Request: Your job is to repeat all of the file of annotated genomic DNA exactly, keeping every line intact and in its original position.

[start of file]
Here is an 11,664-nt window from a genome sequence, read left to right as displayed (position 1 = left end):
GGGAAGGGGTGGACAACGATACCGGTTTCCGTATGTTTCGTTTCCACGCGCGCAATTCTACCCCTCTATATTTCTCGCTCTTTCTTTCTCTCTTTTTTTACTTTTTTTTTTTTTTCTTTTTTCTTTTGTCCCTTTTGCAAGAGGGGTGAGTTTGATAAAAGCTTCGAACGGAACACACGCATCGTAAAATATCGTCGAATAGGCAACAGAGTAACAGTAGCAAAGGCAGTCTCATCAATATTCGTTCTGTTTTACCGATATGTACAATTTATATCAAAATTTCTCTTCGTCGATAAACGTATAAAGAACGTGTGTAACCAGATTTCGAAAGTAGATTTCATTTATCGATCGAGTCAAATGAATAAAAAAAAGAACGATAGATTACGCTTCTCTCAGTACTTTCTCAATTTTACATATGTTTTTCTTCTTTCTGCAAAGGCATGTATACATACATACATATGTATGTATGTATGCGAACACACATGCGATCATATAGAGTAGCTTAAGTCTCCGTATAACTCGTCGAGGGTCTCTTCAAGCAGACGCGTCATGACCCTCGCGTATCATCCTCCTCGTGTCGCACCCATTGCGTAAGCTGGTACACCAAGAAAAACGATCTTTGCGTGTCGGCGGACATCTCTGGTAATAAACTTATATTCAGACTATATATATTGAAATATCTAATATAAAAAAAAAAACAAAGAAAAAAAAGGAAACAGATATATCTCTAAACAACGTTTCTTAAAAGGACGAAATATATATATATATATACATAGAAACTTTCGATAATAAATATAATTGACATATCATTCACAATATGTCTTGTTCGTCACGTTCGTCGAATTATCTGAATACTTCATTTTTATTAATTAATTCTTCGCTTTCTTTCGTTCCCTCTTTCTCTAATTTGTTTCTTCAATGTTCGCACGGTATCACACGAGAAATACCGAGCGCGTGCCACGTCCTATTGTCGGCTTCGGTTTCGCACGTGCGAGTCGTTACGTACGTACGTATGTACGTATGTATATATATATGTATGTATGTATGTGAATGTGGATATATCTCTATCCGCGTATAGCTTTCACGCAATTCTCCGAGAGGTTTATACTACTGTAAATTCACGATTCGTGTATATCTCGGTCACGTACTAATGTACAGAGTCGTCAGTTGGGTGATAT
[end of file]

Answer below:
Here is an 11,664-nt window from a genome sequence, read left to right as displayed (position 1 = left end):
GGGAAGGGGTGGACAACGATACCGGTTTCCGTATGTTTCGTTTCCACGCGCGCAATTCTACCCCTCTATATTTCTCGCTCTTTCTTTCTCTCTTTTTTTACTTTTTTTTTTTTTTCTTTTTTCTTTTGTCCCTTTTGCAAGAGGGGTGAGTTTGATAAAAGCTTCGAACGGAACACACGCATCGTAAAATATCGTCGAATAGGCAACAGAGTAACAGTAGCAAAGGCAGTCTCATCAATATTCGTTCTGTTTTACCGATATGTACAATTTATATCAAAATTTCTCTTCGTCGATAAACGTATAAAGAACGTGTGTAACCAGATTTCGAAAGTAGATTTCATTTATCGATCGAGTCAAATGAATAAAAAAAAGAACGATAGATTACGCTTCTCTCAGTACTTTCTCAATTTTACATATGTTTTTCTTCTTTCTGCAAAGGCATGTATACATACATACATATGTATGTATGTATGCGAACACACATGCGATCATATAGAGTAGCTTAAGTCTCCGTATAACTCGTCGAGGGTCTCTTCAAGCAGACGCGTCATGACCCTCGCGTATCATCCTCCTCGTGTCGCACCCATTGCGTAAGCTGGTACACCAAGAAAAACGATCTTTGCGTGTCGGCGGACATCTCTGGTAATAAACTTATATTCAGACTATATATATTGAAATATCTAATATAAAAAAAAAAACAAAGAAAAAAAAGGAAACAGATATATCTCTAAACAACGTTTCTTAAAAGGACGAAATATATATATATATATACATAGAAACTTTCGATAATAAATATAATTGACATATCATTCACAATATGTCTTGTTCGTCACGTTCGTCGAATTATCTGAATACTTCATTTTTATTAATTAATTCTTCGCTTTCTTTCGTTCCCTCTTTCTCTAATTTGTTTCTTCAATGTTCGCACGGTATCACACGAGAAATACCGAGCGCGTGCCACGTCCTATTGTCGGCTTCGGTTTCGCACGTGCGAGTCGTTACGTACGTACGTATGTACGTATGTATATATATATGTATGTATGTATGTGAATGTGGATATATCTCTATCCGCGTATAGCTTTCACGCAATTCTCCGAGAGGTTTATACTACTGTAAATTCACGATTCGTGTATATCTCGGTCACGTACTAATGTACAGAGTCGTCAGTTGGGTGATAT